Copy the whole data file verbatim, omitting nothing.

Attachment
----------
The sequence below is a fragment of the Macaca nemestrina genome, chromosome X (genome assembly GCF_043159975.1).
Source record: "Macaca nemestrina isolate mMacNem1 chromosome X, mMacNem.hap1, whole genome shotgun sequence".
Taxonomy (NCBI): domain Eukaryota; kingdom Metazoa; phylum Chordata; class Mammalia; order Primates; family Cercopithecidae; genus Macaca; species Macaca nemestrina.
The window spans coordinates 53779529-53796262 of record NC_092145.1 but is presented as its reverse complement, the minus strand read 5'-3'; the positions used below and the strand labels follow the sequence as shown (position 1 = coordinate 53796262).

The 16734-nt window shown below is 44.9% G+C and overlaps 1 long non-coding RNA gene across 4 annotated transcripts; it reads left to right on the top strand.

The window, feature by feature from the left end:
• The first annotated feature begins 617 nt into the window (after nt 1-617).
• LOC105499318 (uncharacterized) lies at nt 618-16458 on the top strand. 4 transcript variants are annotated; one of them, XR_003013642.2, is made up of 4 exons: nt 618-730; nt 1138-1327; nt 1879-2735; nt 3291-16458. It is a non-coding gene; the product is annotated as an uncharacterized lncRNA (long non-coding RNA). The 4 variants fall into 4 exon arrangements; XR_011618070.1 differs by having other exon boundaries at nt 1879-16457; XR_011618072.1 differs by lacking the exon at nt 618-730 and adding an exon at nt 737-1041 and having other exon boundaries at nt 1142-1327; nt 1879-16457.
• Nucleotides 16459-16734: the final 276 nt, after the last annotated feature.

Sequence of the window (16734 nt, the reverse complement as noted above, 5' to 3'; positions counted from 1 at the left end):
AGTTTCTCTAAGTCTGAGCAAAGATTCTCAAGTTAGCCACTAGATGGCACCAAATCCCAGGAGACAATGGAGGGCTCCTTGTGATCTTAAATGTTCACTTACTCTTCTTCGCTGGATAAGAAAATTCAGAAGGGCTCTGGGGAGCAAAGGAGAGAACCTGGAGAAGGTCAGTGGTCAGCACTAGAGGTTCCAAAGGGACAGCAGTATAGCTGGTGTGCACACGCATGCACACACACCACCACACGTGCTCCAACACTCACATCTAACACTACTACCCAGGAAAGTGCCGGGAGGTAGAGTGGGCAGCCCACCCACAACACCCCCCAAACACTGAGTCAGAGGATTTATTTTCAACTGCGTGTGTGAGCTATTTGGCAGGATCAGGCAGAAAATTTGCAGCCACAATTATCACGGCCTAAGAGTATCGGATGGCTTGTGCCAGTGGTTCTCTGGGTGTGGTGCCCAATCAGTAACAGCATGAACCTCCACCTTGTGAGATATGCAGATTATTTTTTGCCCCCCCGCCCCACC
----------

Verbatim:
The sequence below is a fragment of the Macaca nemestrina genome, chromosome X (genome assembly GCF_043159975.1).
Source record: "Macaca nemestrina isolate mMacNem1 chromosome X, mMacNem.hap1, whole genome shotgun sequence".
Taxonomy (NCBI): domain Eukaryota; kingdom Metazoa; phylum Chordata; class Mammalia; order Primates; family Cercopithecidae; genus Macaca; species Macaca nemestrina.
The window spans coordinates 53779529-53796262 of record NC_092145.1 but is presented as its reverse complement, the minus strand read 5'-3'; the positions used below and the strand labels follow the sequence as shown (position 1 = coordinate 53796262).

The 16734-nt window shown below is 44.9% G+C and overlaps 1 long non-coding RNA gene across 4 annotated transcripts; it reads left to right on the top strand.

The window, feature by feature from the left end:
• The first annotated feature begins 617 nt into the window (after nt 1-617).
• LOC105499318 (uncharacterized) lies at nt 618-16458 on the top strand. 4 transcript variants are annotated; one of them, XR_003013642.2, is made up of 4 exons: nt 618-730; nt 1138-1327; nt 1879-2735; nt 3291-16458. It is a non-coding gene; the product is annotated as an uncharacterized lncRNA (long non-coding RNA). The 4 variants fall into 4 exon arrangements; XR_011618070.1 differs by having other exon boundaries at nt 1879-16457; XR_011618072.1 differs by lacking the exon at nt 618-730 and adding an exon at nt 737-1041 and having other exon boundaries at nt 1142-1327; nt 1879-16457.
• Nucleotides 16459-16734: the final 276 nt, after the last annotated feature.

Sequence of the window (16734 nt, the reverse complement as noted above, 5' to 3'; positions counted from 1 at the left end):
AGTTTCTCTAAGTCTGAGCAAAGATTCTCAAGTTAGCCACTAGATGGCACCAAATCCCAGGAGACAATGGAGGGCTCCTTGTGATCTTAAATGTTCACTTACTCTTCTTCGCTGGATAAGAAAATTCAGAAGGGCTCTGGGGAGCAAAGGAGAGAACCTGGAGAAGGTCAGTGGTCAGCACTAGAGGTTCCAAAGGGACAGCAGTATAGCTGGTGTGCACACGCATGCACACACACCACCACACGTGCTCCAACACTCACATCTAACACTACTACCCAGGAAAGTGCCGGGAGGTAGAGTGGGCAGCCCACCCACAACACCCCCCAAACACTGAGTCAGAGGATTTATTTTCAACTGCGTGTGTGAGCTATTTGGCAGGATCAGGCAGAAAATTTGCAGCCACAATTATCACGGCCTAAGAGTATCGGATGGCTTGTGCCAGTGGTTCTCTGGGTGTGGTGCCCAATCAGTAACAGCATGAACCTCCACCTTGTGAGATATGCAGATTATTTTTTGCCCCCCCGCCCCACC